• First phase of Brexit negotiations in final stretch
  • Why the left hates Europe
  • April 23, 2017
  • The demise of the AfD has accelerated dramatically
  • On how France will need to confront Germany
  • October 24, 2016
  • Ceta - the next deadline
  • Who will lead Germany?
  • Peasant party upsets Lithuanian election
  • Ségolène Royal, seriously?
  • April 25, 2016
  • The death of the Grand Coalition
  • Insurrection against TTIP
  • Juppé to benefit from Macron hype
  • On optimal currency areas
  • Why the Artic region could be the next geopolitical troublespot
  • From a currency to a people
  • September 22, 2017
  • The last German polls
  • May 15, 2017
  • SPD and CDU disagree on how to respond to Macron
  • Was Rajoy blackmailed?
  • The rise of the re-leavers
  • January 05, 2017
  • French Socialist primaries - old wine in new bottles
  • Le Pen's hard ecu
  • Will Tusk get a second mandate?
  • Themes of 2017
  • August 30, 2016
  • Brexit facts on the ground
  • Burkinis and Republican primaries
  • The SPD and TTIP
  • April 25, 2016
  • The death of the Grand Coalition
  • Insurrection against TTIP
  • Juppé to benefit from Macron hype
  • On optimal currency areas
  • Why the Artic region could be the next geopolitical troublespot
  • From a currency to a people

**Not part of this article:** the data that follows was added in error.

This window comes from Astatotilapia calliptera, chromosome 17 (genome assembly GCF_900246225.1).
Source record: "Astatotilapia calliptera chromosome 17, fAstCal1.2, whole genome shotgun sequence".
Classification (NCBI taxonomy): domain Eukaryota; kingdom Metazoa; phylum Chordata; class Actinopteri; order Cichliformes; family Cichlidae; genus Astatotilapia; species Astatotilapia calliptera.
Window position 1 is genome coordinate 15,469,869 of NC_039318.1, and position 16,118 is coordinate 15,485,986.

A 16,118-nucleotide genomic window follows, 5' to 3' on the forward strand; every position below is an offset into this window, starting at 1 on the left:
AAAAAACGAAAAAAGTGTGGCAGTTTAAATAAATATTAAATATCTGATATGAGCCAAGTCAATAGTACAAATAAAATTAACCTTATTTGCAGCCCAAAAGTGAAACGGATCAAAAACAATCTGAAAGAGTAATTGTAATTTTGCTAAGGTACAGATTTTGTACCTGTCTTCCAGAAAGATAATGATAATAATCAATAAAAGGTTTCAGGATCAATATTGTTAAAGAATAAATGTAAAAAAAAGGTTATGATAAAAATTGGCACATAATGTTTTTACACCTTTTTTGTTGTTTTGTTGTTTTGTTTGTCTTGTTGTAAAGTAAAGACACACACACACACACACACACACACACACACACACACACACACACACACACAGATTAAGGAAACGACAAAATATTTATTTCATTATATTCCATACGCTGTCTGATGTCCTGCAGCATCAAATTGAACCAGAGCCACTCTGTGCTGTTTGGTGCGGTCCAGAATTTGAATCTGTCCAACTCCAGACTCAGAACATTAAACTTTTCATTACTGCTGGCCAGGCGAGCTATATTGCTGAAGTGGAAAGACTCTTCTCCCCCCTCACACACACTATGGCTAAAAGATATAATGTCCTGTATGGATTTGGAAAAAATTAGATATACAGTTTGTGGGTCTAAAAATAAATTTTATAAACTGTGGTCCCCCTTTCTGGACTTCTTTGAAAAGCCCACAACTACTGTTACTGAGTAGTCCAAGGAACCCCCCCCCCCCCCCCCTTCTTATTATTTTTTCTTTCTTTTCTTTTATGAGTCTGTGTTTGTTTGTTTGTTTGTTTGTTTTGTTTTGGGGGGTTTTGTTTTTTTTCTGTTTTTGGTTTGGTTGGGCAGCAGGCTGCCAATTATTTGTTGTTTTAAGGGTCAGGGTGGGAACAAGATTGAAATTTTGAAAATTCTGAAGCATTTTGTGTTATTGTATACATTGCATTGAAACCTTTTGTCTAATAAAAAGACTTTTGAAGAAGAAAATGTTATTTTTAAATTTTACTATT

• January 05, 2018
  • Catalonia's government by Skype
  • The case for EEA membership
  • November 21, 2017
  • A short note on the impact of German political chaos on Brexit
  • A scandal, overshadowed
  • October 20, 2017
  • Why is everybody so nice to Mrs May?
  • The haphazard Rutte III agreement
  • Liberalism for the French left
  • September 20, 2017
  • AfD on the rise
  • Is this the end of the FN as we know it?
  • Refugees overflowing Lesvos lead to call for action
  • August 21, 2017
  • Soft, getting softer
  • Tsipras' chances of a boost
  • On the fallacy of a middle-ground option for the eurozone
  • July 24, 2017
  • Macron's popularity falls amid more budget cuts
  • Orbán to support Polish government against EU
  • No exit from Brexit
  • June 26, 2017
  • Brexit - the central case and the tail-risk
  • The German fear of Macron
  • May 30, 2017
  • Beer tent politics - Merkel edition
  • Brexit arrives in UK elections
  • Rajoy clears budget hurdle
  • May 02, 2017
  • An accident waiting to happen
  • Matteo Renzi wins PD primaries
  • So much for the Schulz effect
  • April 07, 2017
  • Who gets 40% in elections nowadays?
  • What’s so puzzling about the productivity puzzle?
  • Why this time is different in German poitics
  • March 15, 2017
  • On the nuances of Spain's position on Scotland
  • On how not to deal with Turkey
  • February 21, 2017
  • Schulz to undo Schroder’s Agenda 2010
  • Dutch minister under fire for disability benefit fiasco
  • On what to do about Germany’s current account surplus